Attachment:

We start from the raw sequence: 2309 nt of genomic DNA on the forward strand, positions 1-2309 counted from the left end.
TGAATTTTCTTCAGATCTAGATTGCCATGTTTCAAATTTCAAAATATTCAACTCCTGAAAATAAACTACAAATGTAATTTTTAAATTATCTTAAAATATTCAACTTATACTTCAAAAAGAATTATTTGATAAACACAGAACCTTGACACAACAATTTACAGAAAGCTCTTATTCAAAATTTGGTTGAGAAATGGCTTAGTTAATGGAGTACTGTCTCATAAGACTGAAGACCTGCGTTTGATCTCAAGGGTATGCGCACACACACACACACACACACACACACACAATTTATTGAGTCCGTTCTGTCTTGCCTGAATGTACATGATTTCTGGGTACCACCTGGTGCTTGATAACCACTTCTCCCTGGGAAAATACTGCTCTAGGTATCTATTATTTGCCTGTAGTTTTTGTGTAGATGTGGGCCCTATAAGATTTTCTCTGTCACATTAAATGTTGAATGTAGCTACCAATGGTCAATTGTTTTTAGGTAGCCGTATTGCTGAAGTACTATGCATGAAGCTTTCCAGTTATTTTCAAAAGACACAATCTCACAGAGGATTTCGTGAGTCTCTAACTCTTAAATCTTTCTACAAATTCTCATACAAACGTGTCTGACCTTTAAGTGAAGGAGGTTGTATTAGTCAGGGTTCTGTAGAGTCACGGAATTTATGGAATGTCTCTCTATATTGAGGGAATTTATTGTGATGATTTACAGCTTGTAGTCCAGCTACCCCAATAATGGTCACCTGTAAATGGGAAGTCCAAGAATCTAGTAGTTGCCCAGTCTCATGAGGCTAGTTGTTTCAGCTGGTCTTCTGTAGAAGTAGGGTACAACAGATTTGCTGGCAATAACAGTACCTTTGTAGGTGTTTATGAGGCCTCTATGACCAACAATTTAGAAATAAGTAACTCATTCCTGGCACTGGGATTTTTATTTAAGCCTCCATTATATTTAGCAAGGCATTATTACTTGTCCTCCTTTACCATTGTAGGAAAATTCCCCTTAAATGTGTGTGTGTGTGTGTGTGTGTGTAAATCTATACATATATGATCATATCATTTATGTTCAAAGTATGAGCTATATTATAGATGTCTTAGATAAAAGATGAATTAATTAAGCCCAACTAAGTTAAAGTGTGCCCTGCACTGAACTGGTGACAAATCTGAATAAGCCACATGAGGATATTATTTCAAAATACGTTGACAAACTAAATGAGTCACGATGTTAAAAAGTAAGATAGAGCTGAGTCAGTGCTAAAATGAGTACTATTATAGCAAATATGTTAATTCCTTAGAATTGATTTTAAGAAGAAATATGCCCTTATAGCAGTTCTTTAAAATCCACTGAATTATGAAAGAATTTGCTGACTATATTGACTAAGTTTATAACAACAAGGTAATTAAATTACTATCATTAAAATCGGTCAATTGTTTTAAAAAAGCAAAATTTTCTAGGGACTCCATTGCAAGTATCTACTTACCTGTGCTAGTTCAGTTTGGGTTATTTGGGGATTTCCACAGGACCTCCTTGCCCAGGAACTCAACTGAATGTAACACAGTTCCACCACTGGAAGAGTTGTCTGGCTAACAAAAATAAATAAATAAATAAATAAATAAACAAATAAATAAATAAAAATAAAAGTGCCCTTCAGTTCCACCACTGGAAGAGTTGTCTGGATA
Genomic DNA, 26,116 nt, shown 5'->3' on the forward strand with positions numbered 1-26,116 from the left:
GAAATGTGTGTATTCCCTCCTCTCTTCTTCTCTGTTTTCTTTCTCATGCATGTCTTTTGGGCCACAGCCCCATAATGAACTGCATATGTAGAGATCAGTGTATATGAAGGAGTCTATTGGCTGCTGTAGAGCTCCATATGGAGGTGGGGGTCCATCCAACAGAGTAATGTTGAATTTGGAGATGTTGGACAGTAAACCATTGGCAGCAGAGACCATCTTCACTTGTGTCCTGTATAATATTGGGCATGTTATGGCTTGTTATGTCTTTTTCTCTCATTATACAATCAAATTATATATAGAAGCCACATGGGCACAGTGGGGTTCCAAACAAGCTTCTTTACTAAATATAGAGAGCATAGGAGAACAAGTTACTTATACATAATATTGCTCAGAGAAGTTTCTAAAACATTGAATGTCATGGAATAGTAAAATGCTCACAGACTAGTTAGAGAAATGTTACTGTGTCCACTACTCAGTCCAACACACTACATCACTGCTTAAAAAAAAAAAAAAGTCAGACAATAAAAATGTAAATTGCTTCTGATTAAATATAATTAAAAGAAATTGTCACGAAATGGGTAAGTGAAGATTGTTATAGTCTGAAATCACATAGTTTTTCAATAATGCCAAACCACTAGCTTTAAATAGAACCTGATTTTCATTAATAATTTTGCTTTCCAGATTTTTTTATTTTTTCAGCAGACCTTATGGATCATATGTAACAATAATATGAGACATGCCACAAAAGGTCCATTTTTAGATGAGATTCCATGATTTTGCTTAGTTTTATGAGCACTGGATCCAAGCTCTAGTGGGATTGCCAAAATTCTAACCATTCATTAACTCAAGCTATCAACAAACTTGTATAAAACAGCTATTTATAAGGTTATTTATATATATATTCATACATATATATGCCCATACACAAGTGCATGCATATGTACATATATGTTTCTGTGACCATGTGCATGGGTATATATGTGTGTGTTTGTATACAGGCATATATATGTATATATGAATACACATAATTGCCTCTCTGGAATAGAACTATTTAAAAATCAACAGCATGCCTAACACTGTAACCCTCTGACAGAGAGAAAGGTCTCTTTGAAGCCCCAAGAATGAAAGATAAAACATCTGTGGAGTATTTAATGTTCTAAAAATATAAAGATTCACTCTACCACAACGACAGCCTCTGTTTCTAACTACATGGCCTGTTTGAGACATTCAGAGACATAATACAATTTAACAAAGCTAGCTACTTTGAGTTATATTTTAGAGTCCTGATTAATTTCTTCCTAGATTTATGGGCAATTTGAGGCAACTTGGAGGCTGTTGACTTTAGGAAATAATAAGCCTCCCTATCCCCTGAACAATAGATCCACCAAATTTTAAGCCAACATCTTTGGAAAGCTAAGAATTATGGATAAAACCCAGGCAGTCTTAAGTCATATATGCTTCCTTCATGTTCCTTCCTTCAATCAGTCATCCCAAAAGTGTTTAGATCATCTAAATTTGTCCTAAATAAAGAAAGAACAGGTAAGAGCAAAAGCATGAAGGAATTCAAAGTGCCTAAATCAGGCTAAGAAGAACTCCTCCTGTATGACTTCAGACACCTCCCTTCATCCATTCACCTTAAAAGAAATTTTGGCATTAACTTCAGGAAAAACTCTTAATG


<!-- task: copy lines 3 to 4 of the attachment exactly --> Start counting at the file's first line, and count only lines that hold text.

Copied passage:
Genomic DNA, 26,116 nt, shown 5'->3' on the forward strand with positions numbered 1-26,116 from the left:
GAAATGTGTGTATTCCCTCCTCTCTTCTTCTCTGTTTTCTTTCTCATGCATGTCTTTTGGGCCACAGCCCCATAATGAACTGCATATGTAGAGATCAGTGTATATGAAGGAGTCTATTGGCTGCTGTAGAGCTCCATATGGAGGTGGGGGTCCATCCAACAGAGTAATGTTGAATTTGGAGATGTTGGACAGTAAACCATTGGCAGCAGAGACCATCTTCACTTGTGTCCTGTATAATATTGGGCATGTTATGGCTTGTTATGTCTTTTTCTCTCATTATACAATCAAATTATATATAGAAGCCACATGGGCACAGTGGGGTTCCAAACAAGCTTCTTTACTAAATATAGAGAGCATAGGAGAACAAGTTACTTATACATAATATTGCTCAGAGAAGTTTCTAAAACATTGAATGTCATGGAATAGTAAAATGCTCACAGACTAGTTAGAGAAATGTTACTGTGTCCACTACTCAGTCCAACACACTACATCACTGCTTAAAAAAAAAAAAAAGTCAGACAATAAAAATGTAAATTGCTTCTGATTAAATATAATTAAAAGAAATTGTCACGAAATGGGTAAGTGAAGATTGTTATAGTCTGAAATCACATAGTTTTTCAATAATGCCAAACCACTAGCTTTAAATAGAACCTGATTTTCATTAATAATTTTGCTTTCCAGATTTTTTTATTTTTTCAGCAGACCTTATGGATCATATGTAACAATAATATGAGACATGCCACAAAAGGTCCATTTTTAGATGAGATTCCATGATTTTGCTTAGTTTTATGAGCACTGGATCCAAGCTCTAGTGGGATTGCCAAAATTCTAACCATTCATTAACTCAAGCTATCAACAAACTTGTATAAAACAGCTATTTATAAGGTTATTTATATATATATTCATACATATATATGCCCATACACAAGTGCATGCATATGTACATATATGTTTCTGTGACCATGTGCATGGGTATATATGTGTGTGTTTGTATACAGGCATATATATGTATATATGAATACACATAATTGCCTCTCTGGAATAGAACTATTTAAAAATCAACAGCATGCCTAACACTGTAACCCTCTGACAGAGAGAAAGGTCTCTTTGAAGCCCCAAGAATGAAAGATAAAACATCTGTGGAGTATTTAATGTTCTAAAAATATAAAGATTCACTCTACCACAACGACAGCCTCTGTTTCTAACTACATGGCCTGTTTGAGACATTCAGAGACATAATACAATTTAACAAAGCTAGCTACTTTGAGTTATATTTTAGAGTCCTGATTAATTTCTTCCTAGATTTATGGGCAATTTGAGGCAACTTGGAGGCTGTTGACTTTAGGAAATAATAAGCCTCCCTATCCCCTGAACAATAGATCCACCAAATTTTAAGCCAACATCTTTGGAAAGCTAAGAATTATGGATAAAACCCAGGCAGTCTTAAGTCATATATGCTTCCTTCATGTTCCTTCCTTCAATCAGTCATCCCAAAAGTGTTTAGATCATCTAAATTTGTCCTAAATAAAGAAAGAACAGGTAAGAGCAAAAGCATGAAGGAATTCAAAGTGCCTAAATCAGGCTAAGAAGAACTCCTCCTGTATGACTTCAGACACCTCCCTTCATCCATTCACCTTAAAAGAAATTTTGGCATTAACTTCAGGAAAAACTCTTAATG